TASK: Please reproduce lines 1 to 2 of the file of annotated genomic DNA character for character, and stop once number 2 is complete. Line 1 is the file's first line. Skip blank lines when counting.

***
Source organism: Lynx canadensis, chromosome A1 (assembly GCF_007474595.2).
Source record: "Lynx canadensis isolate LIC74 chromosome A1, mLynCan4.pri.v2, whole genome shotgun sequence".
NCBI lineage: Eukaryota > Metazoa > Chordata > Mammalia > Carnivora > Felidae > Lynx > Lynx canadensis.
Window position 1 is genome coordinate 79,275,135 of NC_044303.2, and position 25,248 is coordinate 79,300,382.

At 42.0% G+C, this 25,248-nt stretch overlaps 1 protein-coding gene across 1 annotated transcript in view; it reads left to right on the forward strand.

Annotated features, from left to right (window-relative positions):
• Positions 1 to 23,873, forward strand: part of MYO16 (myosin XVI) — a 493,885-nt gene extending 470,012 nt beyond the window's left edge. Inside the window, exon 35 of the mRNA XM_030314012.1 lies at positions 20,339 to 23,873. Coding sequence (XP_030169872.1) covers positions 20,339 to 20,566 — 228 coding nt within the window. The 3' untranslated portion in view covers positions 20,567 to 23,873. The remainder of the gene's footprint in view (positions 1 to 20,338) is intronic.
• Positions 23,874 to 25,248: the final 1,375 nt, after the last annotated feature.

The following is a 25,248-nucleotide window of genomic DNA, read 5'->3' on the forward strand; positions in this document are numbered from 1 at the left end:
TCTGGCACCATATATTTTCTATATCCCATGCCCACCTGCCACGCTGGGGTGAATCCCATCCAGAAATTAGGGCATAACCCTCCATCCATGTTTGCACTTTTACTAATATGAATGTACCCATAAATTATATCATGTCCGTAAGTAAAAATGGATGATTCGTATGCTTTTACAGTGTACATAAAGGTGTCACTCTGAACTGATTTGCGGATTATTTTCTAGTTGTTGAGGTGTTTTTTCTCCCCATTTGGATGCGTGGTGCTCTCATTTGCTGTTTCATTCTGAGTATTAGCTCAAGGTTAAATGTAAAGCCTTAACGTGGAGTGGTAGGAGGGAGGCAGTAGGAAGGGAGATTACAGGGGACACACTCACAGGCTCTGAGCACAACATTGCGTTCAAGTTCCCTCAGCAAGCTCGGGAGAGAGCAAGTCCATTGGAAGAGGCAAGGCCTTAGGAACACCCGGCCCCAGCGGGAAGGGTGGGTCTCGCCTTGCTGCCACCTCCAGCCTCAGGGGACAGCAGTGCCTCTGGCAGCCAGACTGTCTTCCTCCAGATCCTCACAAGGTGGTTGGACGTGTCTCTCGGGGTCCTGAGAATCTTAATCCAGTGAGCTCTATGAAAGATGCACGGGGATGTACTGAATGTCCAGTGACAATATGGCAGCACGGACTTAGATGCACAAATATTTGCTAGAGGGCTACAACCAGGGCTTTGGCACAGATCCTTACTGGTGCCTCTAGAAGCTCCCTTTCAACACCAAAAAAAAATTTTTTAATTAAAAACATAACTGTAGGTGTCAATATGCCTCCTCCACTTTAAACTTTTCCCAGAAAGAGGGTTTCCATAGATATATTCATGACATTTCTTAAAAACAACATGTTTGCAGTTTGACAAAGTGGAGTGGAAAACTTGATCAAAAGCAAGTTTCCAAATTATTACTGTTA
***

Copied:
Source organism: Lynx canadensis, chromosome A1 (assembly GCF_007474595.2).
Source record: "Lynx canadensis isolate LIC74 chromosome A1, mLynCan4.pri.v2, whole genome shotgun sequence".